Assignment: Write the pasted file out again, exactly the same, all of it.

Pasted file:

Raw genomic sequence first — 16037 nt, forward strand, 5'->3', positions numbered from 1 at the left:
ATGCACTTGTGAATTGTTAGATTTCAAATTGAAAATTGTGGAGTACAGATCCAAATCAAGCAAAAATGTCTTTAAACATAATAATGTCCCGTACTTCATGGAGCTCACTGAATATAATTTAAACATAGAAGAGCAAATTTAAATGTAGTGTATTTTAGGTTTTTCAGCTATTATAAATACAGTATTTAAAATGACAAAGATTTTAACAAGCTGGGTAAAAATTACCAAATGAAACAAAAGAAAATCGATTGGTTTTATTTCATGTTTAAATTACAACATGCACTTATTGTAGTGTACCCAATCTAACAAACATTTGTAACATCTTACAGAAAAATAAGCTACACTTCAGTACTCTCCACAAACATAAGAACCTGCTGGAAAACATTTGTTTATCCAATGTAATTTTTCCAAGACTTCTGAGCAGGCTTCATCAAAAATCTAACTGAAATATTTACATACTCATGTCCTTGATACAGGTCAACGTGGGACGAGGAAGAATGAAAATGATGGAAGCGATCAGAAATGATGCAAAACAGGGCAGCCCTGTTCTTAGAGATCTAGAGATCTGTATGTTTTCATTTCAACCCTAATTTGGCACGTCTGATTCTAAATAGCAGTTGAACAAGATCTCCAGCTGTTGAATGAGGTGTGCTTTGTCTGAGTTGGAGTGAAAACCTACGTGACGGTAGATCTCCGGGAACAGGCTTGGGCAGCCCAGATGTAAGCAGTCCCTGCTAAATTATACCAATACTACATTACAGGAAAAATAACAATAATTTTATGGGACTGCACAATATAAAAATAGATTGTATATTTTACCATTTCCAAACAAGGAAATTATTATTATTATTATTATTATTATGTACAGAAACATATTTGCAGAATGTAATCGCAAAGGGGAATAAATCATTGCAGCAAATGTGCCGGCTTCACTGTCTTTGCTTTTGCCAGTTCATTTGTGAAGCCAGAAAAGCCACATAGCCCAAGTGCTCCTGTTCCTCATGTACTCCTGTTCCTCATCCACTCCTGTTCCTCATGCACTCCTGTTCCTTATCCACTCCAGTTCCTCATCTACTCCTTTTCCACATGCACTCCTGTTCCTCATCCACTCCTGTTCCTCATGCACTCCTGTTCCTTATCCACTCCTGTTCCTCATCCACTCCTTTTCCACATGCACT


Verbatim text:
Raw genomic sequence first — 16037 nt, forward strand, 5'->3', positions numbered from 1 at the left:
ATGCACTTGTGAATTGTTAGATTTCAAATTGAAAATTGTGGAGTACAGATCCAAATCAAGCAAAAATGTCTTTAAACATAATAATGTCCCGTACTTCATGGAGCTCACTGAATATAATTTAAACATAGAAGAGCAAATTTAAATGTAGTGTATTTTAGGTTTTTCAGCTATTATAAATACAGTATTTAAAATGACAAAGATTTTAACAAGCTGGGTAAAAATTACCAAATGAAACAAAAGAAAATCGATTGGTTTTATTTCATGTTTAAATTACAACATGCACTTATTGTAGTGTACCCAATCTAACAAACATTTGTAACATCTTACAGAAAAATAAGCTACACTTCAGTACTCTCCACAAACATAAGAACCTGCTGGAAAACATTTGTTTATCCAATGTAATTTTTCCAAGACTTCTGAGCAGGCTTCATCAAAAATCTAACTGAAATATTTACATACTCATGTCCTTGATACAGGTCAACGTGGGACGAGGAAGAATGAAAATGATGGAAGCGATCAGAAATGATGCAAAACAGGGCAGCCCTGTTCTTAGAGATCTAGAGATCTGTATGTTTTCATTTCAACCCTAATTTGGCACGTCTGATTCTAAATAGCAGTTGAACAAGATCTCCAGCTGTTGAATGAGGTGTGCTTTGTCTGAGTTGGAGTGAAAACCTACGTGACGGTAGATCTCCGGGAACAGGCTTGGGCAGCCCAGATGTAAGCAGTCCCTGCTAAATTATACCAATACTACATTACAGGAAAAATAACAATAATTTTATGGGACTGCACAATATAAAAATAGATTGTATATTTTACCATTTCCAAACAAGGAAATTATTATTATTATTATTATTATTATGTACAGAAACATATTTGCAGAATGTAATCGCAAAGGGGAATAAATCATTGCAGCAAATGTGCCGGCTTCACTGTCTTTGCTTTTGCCAGTTCATTTGTGAAGCCAGAAAAGCCACATAGCCCAAGTGCTCCTGTTCCTCATGTACTCCTGTTCCTCATCCACTCCTGTTCCTCATGCACTCCTGTTCCTTATCCACTCCAGTTCCTCATCTACTCCTTTTCCACATGCACTCCTGTTCCTCATCCACTCCTGTTCCTCATGCACTCCTGTTCCTTATCCACTCCTGTTCCTCATCCACTCCTTTTCCACATGCACT